i carry my camera with me all the time and since i now have no car, i walk a lot and take a lot of photos….nature is a great inspiration to me…..i love words, i like playing with words…..i can take a hatchet to the english language…..books give me inspiration…..i can look through books for hours…..i also have over 35 journal/books that are called glue books….of pictures that i have cut out of magazines….i love adding new pictures to them…..they really do give me inpiration… music is another source of inspiration to me…..i like to interpret songs into my art…..children’s books are another favorite. source….i love fashion, and i love to shop…as far as chuck, no matter how good an artist he may be…he has no memory cuz there are only 3 original ideas…..they just keep repeating themselves and showing up in different forms and if i must say it is one of the dumber quotes i have ever heard……you can not live in a visual world and not be inspired by it one way or another, whether you realize it or not….and yes when your alone making your art you do leave everyone else outside the room, but it is pretty hard to leave it out of your head either consciously or unconsciously…wow that statement is really bothering me…..i hope i never become that jaded…..and i don;t care how famous he is….my first thought is he FOS…..and the process never holds me back it one of those things that bring even more inspriation to me….i have not taken many workshops in awhile, but i couldn’t stand it when other people in the class had to go home with something that they could hold in their hands, i would rather be able to hold it in my head…..and the only thing that holds you back is you….not all art is beautiful and not all people that think they make art are making art….art to me in it;s true sense is anything that time holds to be true art…..if in a 100 years from now someone is not calling what you did art…you didn’t make art…true art will stand the test of time…and i hope i will never lose a single cell of my inspiration or where where it comes from……”famous people say dumb things all the time”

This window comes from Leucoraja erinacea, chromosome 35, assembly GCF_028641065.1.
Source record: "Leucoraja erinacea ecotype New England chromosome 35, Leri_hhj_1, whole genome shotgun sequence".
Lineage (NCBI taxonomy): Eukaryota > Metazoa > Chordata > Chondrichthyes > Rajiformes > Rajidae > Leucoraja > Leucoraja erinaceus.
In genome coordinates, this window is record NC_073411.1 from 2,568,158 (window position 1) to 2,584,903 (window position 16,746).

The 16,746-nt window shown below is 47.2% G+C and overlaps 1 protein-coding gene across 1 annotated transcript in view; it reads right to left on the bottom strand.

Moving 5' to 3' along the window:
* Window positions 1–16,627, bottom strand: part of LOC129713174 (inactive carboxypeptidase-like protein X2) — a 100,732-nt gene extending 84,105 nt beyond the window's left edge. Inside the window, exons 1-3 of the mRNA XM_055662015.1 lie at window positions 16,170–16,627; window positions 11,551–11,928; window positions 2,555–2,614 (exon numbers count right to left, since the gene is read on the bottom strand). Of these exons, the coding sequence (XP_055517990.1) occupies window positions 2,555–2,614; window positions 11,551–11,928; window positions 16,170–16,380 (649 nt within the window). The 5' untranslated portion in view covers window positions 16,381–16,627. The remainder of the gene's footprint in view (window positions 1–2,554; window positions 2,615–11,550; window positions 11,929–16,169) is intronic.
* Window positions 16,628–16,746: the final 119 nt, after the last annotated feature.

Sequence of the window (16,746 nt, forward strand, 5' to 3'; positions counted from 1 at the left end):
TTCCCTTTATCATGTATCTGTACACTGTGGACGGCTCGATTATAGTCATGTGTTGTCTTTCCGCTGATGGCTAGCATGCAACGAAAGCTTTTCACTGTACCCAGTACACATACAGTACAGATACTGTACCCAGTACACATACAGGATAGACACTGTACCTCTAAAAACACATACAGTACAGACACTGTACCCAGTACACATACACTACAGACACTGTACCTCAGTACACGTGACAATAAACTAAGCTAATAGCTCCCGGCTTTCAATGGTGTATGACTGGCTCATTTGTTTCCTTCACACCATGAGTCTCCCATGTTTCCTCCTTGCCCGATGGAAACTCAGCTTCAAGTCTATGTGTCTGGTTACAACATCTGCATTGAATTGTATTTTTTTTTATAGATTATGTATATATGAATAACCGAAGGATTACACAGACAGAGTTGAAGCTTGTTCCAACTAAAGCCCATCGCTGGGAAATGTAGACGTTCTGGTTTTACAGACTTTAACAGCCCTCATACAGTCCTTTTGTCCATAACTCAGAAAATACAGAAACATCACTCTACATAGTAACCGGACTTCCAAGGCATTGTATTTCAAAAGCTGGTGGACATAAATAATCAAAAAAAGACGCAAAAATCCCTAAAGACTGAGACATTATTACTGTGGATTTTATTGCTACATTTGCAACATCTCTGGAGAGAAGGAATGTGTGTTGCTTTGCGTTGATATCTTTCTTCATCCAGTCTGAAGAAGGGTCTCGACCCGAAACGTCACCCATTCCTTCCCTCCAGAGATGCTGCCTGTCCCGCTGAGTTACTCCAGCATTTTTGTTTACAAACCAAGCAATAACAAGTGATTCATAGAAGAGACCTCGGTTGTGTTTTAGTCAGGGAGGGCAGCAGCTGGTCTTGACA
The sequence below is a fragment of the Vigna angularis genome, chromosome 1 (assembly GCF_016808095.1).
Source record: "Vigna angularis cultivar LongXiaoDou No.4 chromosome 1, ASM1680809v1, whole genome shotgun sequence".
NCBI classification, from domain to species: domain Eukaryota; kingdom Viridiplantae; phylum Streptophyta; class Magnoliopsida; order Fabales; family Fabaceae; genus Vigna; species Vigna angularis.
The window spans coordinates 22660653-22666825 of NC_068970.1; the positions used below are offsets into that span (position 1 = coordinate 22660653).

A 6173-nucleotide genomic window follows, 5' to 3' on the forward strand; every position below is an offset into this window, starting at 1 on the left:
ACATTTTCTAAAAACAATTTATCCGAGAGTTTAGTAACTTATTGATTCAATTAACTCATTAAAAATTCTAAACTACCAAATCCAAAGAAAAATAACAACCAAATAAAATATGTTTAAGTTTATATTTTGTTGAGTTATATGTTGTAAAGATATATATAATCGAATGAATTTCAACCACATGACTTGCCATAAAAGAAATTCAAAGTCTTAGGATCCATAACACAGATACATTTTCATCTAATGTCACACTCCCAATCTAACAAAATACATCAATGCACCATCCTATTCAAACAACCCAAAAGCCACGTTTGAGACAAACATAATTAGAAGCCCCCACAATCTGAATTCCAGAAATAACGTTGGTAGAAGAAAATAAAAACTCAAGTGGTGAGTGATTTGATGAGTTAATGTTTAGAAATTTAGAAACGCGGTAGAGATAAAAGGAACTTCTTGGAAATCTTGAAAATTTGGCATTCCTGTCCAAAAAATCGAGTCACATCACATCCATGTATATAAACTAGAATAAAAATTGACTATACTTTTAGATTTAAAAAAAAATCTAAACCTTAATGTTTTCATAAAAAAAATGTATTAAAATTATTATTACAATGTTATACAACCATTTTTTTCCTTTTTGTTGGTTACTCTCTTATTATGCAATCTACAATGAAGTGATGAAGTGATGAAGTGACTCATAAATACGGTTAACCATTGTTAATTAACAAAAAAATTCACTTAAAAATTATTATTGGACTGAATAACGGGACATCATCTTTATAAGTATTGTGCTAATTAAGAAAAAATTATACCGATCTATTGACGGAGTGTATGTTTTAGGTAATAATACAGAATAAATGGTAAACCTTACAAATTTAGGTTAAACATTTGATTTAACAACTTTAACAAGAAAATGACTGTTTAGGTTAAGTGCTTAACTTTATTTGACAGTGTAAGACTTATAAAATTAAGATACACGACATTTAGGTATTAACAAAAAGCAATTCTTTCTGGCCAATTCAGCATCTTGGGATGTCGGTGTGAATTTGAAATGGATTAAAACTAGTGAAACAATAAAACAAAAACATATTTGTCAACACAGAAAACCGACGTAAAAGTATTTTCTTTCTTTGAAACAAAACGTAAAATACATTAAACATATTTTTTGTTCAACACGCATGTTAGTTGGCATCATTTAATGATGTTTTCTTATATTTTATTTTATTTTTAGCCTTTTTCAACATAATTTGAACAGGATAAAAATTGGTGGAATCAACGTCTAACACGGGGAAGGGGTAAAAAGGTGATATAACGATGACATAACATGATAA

• Rice Freeman-Zachery says:

      I think maybe Chuck Close meant that waiting around for inspiration is for amateurs; that professionals know you just get in there and get busy. That’s the way I’ve always understood it, anyway.

  4. emgoh says:

    I get some of my best inspirations walking to and from the bus (mostly work days). In my neighborhood I notice mostly trees, birds, flowers, dogs on walks, etc. I am also keenly aware of the nearness water listening as gulls fly over. When I am walking to/from my office downtown I find inspiration in people watching, listening to the sounds of the city, and looking down (interesting metal grates around tree trunks, interesting patterns from debris on the sidewalk after it has rained, etc.

    I am trying to get into visual journaling. I think it is the best method of journaling for me because I grew up in a family that always warned “don’t write it down! someone may read it!” which, of course, made it really hard in my student days when some of my professors required journals as part of our work! So visual journals are like journaling in code for me. Someone might look at it maybe have an idea about what I am “saying” but only I really know. 🙂